Weak lensing cosmology with convolutional neural networks on noisy data. (arXiv:1902.03663v1 [astro-ph.CO])

Weak lensing cosmology with convolutional neural networks on noisy data. (arXiv:1902.03663v1 [astro-ph.CO])
<a href="http://arxiv.org/find/astro-ph/1/au:+Ribli_D/0/1/0/all/0/1">Dezs&#x151; Ribli</a>, <a href="http://arxiv.org/find/astro-ph/1/au:+Pataki_B/0/1/0/all/0/1">B&#xe1;lint &#xc1;rmin Pataki</a>, <a href="http://arxiv.org/find/astro-ph/1/au:+Matilla_J/0/1/0/all/0/1">Jos&#xe9; Manuel Zorrilla Matilla</a>, <a href="http://arxiv.org/find/astro-ph/1/au:+Hsu_D/0/1/0/all/0/1">Daniel Hsu</a>, <a href="http://arxiv.org/find/astro-ph/1/au:+Haiman_Z/0/1/0/all/0/1">Zolt&#xe1;n Haiman</a>, <a href="http://arxiv.org/find/astro-ph/1/au:+Csabai_I/0/1/0/all/0/1">Istv&#xe1;n Csabai</a>

Weak gravitational lensing is one of the most promising cosmological probes
of the late universe. Several large ongoing (DES, KiDS, HSC) and planned (LSST,
EUCLID, WFIRST) astronomical surveys attempt to collect even deeper and larger
scale data on weak lensing. Due to gravitational collapse, the distribution of
dark matter is non-Gaussian on small scales. However, observations are
typically evaluated through the two-point correlation function of galaxy shear,
which does not capture non-Gaussian features of the lensing maps. Previous
studies attempted to extract non-Gaussian information from weak lensing
observations through several higher-order statistics such as the three-point
correlation function, peak counts or Minkowski-functionals. Deep convolutional
neural networks (CNN) emerged in the field of computer vision with tremendous
success, and they offer a new and very promising framework to extract
information from 2 or 3-dimensional astronomical data sets, confirmed by recent
studies on weak lensing. We show that a CNN is able to yield significantly
stricter constraints of ($sigma_8, Omega_m$) cosmological parameters than the
power spectrum using convergence maps generated by full N-body simulations and
ray-tracing, at angular scales and shape noise levels relevant for future
observations. In a scenario mimicking LSST or Euclid, the CNN yields 2.4-2.8
times smaller credible contours than the power spectrum, and 3.5-4.2 times
smaller at noise levels corresponding to a deep space survey such as WFIRST. We
also show that at shape noise levels achievable in future space surveys the CNN
yields 1.4-2.1 times smaller contours than peak counts, a higher-order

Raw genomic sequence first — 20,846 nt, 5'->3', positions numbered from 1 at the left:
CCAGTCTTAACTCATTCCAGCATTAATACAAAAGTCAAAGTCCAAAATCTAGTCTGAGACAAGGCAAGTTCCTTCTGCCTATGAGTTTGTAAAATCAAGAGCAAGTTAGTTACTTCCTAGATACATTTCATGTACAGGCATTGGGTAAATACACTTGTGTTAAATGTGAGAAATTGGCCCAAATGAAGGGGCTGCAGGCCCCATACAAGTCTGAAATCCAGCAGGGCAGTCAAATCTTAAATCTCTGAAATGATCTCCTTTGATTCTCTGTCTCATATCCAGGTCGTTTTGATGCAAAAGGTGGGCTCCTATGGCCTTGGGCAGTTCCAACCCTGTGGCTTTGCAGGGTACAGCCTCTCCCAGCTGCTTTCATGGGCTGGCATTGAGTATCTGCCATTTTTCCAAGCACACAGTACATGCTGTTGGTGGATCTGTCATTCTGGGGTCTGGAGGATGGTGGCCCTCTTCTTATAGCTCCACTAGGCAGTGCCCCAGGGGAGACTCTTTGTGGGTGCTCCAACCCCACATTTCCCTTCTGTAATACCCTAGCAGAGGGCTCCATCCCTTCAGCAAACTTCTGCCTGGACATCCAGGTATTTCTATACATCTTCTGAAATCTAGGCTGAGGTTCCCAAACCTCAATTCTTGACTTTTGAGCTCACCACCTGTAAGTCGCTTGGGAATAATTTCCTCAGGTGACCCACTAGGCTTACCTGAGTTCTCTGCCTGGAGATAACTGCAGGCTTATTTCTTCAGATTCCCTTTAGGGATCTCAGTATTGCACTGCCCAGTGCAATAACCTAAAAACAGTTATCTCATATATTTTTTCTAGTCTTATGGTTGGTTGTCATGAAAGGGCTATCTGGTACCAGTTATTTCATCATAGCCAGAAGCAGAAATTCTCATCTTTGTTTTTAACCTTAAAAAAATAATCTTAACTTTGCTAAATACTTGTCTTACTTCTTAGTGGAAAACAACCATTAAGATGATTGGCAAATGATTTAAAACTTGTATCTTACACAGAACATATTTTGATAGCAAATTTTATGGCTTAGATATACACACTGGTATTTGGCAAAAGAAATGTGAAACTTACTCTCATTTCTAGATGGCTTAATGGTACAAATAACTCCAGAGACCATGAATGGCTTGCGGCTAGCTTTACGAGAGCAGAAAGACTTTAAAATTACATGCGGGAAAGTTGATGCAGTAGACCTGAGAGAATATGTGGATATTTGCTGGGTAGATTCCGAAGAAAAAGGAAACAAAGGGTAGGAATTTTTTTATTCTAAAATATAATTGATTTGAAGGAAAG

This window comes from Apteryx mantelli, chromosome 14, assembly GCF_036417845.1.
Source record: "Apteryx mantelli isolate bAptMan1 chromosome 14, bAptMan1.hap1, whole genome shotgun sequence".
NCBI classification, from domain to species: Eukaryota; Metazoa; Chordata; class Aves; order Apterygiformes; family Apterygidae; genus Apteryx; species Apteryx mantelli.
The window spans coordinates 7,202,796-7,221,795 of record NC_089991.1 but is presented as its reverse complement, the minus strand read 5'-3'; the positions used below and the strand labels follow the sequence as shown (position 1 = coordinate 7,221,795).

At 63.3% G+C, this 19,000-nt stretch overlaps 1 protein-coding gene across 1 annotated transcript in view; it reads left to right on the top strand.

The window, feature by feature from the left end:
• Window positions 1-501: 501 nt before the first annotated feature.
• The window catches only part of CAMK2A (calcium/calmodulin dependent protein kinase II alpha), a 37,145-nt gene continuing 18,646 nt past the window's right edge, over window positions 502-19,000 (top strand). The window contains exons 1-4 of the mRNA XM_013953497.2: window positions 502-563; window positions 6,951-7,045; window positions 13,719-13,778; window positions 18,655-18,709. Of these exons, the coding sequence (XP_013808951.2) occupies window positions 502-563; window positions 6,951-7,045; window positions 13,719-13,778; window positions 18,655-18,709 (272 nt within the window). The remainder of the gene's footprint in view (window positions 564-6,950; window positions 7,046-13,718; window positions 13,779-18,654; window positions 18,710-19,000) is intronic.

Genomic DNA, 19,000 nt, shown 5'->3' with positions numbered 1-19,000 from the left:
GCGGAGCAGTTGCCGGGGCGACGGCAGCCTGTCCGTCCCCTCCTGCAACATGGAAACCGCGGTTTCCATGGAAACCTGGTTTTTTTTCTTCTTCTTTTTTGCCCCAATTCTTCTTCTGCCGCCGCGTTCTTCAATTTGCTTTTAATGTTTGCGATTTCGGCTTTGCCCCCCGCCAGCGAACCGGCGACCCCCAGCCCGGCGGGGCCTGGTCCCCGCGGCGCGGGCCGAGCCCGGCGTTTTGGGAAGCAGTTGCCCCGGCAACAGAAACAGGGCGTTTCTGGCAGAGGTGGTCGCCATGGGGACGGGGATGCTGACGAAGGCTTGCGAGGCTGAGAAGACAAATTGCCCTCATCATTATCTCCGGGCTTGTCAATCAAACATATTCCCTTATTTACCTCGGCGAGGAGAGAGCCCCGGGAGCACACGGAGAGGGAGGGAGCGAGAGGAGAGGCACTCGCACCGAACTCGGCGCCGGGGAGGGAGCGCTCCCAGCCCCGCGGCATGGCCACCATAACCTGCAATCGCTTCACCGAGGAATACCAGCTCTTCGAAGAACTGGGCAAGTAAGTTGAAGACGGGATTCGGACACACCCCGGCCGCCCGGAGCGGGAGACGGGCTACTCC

statistic capable of extracting non-Gaussian information from weak lensing
maps.

Weak gravitational lensing is one of the most promising cosmological probes
of the late universe. Several large ongoing (DES, KiDS, HSC) and planned (LSST,
EUCLID, WFIRST) astronomical surveys attempt to collect even deeper and larger
scale data on weak lensing. Due to gravitational collapse, the distribution of
dark matter is non-Gaussian on small scales. However, observations are
typically evaluated through the two-point correlation function of galaxy shear,
which does not capture non-Gaussian features of the lensing maps. Previous
studies attempted to extract non-Gaussian information from weak lensing
observations through several higher-order statistics such as the three-point
correlation function, peak counts or Minkowski-functionals. Deep convolutional
neural networks (CNN) emerged in the field of computer vision with tremendous
success, and they offer a new and very promising framework to extract
information from 2 or 3-dimensional astronomical data sets, confirmed by recent
studies on weak lensing. We show that a CNN is able to yield significantly
stricter constraints of ($sigma_8, Omega_m$) cosmological parameters than the
power spectrum using convergence maps generated by full N-body simulations and
ray-tracing, at angular scales and shape noise levels relevant for future
observations. In a scenario mimicking LSST or Euclid, the CNN yields 2.4-2.8
times smaller credible contours than the power spectrum, and 3.5-4.2 times
smaller at noise levels corresponding to a deep space survey such as WFIRST. We
also show that at shape noise levels achievable in future space surveys the CNN
yields 1.4-2.1 times smaller contours than peak counts, a higher-order
statistic capable of extracting non-Gaussian information from weak lensing
maps.

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